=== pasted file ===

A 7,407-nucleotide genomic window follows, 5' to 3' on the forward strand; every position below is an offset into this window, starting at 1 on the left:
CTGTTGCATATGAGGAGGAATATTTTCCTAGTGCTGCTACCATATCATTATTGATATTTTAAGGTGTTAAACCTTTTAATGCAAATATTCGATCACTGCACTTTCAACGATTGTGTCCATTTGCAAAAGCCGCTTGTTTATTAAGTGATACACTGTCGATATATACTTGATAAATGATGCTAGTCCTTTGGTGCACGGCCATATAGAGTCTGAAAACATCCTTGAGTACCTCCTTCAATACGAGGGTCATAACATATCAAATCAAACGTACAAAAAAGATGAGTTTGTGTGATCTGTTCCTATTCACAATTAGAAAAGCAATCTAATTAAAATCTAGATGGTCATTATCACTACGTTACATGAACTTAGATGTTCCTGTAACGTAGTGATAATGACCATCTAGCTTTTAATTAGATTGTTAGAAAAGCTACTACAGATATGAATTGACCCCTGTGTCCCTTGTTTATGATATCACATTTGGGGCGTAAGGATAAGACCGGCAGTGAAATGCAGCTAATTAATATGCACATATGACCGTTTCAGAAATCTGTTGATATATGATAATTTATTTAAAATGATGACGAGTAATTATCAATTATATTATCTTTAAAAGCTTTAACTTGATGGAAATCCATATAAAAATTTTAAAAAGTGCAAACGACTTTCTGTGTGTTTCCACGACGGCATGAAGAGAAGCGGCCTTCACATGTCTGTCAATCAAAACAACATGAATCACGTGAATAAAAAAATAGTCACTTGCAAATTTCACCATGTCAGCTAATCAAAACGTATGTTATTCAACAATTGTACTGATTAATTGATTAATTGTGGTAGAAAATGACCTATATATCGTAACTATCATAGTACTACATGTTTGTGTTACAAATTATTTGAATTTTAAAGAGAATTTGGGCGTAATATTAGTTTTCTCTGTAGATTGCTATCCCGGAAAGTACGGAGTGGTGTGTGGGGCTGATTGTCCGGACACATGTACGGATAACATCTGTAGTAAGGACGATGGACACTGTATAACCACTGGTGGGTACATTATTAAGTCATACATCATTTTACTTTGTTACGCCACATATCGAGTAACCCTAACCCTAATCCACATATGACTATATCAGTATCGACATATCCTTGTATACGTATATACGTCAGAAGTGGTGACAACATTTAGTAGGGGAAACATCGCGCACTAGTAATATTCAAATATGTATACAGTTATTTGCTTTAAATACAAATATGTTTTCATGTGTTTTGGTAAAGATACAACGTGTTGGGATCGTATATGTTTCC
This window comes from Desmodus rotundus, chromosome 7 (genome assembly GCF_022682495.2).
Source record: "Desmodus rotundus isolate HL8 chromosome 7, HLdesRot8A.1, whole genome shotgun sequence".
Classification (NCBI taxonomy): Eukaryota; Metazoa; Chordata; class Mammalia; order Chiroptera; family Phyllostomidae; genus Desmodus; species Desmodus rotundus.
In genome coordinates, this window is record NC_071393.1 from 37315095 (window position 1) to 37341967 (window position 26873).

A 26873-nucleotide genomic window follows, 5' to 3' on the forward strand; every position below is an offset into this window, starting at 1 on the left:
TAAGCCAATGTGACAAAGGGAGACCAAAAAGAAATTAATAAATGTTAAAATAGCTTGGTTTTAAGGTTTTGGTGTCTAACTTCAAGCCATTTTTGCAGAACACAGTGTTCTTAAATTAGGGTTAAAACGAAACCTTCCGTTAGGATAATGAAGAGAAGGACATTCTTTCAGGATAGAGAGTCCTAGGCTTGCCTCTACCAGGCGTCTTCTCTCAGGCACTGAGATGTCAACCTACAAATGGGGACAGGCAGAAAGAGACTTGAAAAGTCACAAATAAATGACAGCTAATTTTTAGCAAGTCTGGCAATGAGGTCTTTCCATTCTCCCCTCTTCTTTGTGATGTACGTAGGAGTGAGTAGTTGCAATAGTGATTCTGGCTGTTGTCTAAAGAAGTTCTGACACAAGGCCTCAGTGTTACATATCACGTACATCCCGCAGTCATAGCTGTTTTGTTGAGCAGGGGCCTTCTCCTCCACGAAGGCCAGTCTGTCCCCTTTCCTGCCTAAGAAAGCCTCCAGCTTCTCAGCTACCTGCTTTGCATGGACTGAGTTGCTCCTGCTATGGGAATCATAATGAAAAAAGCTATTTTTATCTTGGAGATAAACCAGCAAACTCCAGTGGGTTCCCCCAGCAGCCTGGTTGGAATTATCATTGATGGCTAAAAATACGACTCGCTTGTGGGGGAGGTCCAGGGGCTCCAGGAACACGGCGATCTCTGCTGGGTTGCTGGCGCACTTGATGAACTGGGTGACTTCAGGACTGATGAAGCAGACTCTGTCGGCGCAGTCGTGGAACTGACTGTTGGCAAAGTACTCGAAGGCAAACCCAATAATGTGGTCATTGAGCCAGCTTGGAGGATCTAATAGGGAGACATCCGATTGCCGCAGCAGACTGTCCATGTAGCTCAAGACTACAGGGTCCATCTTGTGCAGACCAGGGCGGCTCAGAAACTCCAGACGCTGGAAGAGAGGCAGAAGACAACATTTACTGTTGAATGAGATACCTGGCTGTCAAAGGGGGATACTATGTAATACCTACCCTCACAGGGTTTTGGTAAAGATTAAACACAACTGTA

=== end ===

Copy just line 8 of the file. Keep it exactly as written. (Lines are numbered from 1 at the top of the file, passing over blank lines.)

TAAGCCAATGTGACAAAGGGAGACCAAAAAGAAATTAATAAATGTTAAAATAGCTTGGTTTTAAGGTTTTGGTGTCTAACTTCAAGCCATTTTTGCAGAACACAGTGTTCTTAAATTAGGGTTAAAACGAAACCTTCCGTTAGGATAATGAAGAGAAGGACATTCTTTCAGGATAGAGAGTCCTAGGCTTGCCTCTACCAGGCGTCTTCTCTCAGGCACTGAGATGTCAACCTACAAATGGGGACAGGCAGAAAGAGACTTGAAAAGTCACAAATAAATGACAGCTAATTTTTAGCAAGTCTGGCAATGAGGTCTTTCCATTCTCCCCTCTTCTTTGTGATGTACGTAGGAGTGAGTAGTTGCAATAGTGATTCTGGCTGTTGTCTAAAGAAGTTCTGACACAAGGCCTCAGTGTTACATATCACGTACATCCCGCAGTCATAGCTGTTTTGTTGAGCAGGGGCCTTCTCCTCCACGAAGGCCAGTCTGTCCCCTTTCCTGCCTAAGAAAGCCTCCAGCTTCTCAGCTACCTGCTTTGCATGGACTGAGTTGCTCCTGCTATGGGAATCATAATGAAAAAAGCTATTTTTATCTTGGAGATAAACCAGCAAACTCCAGTGGGTTCCCCCAGCAGCCTGGTTGGAATTATCATTGATGGCTAAAAATACGACTCGCTTGTGGGGGAGGTCCAGGGGCTCCAGGAACACGGCGATCTCTGCTGGGTTGCTGGCGCACTTGATGAACTGGGTGACTTCAGGACTGATGAAGCAGACTCTGTCGGCGCAGTCGTGGAACTGACTGTTGGCAAAGTACTCGAAGGCAAACCCAATAATGTGGTCATTGAGCCAGCTTGGAGGATCTAATAGGGAGACATCCGATTGCCGCAGCAGACTGTCCATGTAGCTCAAGACTACAGGGTCCATCTTGTGCAGACCAGGGCGGCTCAGAAACTCCAGACGCTGGAAGAGAGGCAGAAGACAACATTTACTGTTGAATGAGATACCTGGCTGTCAAAGGGGGATACTATGTAATACCTACCCTCACAGGGTTTTGGTAAAGATTAAACACAACTGTA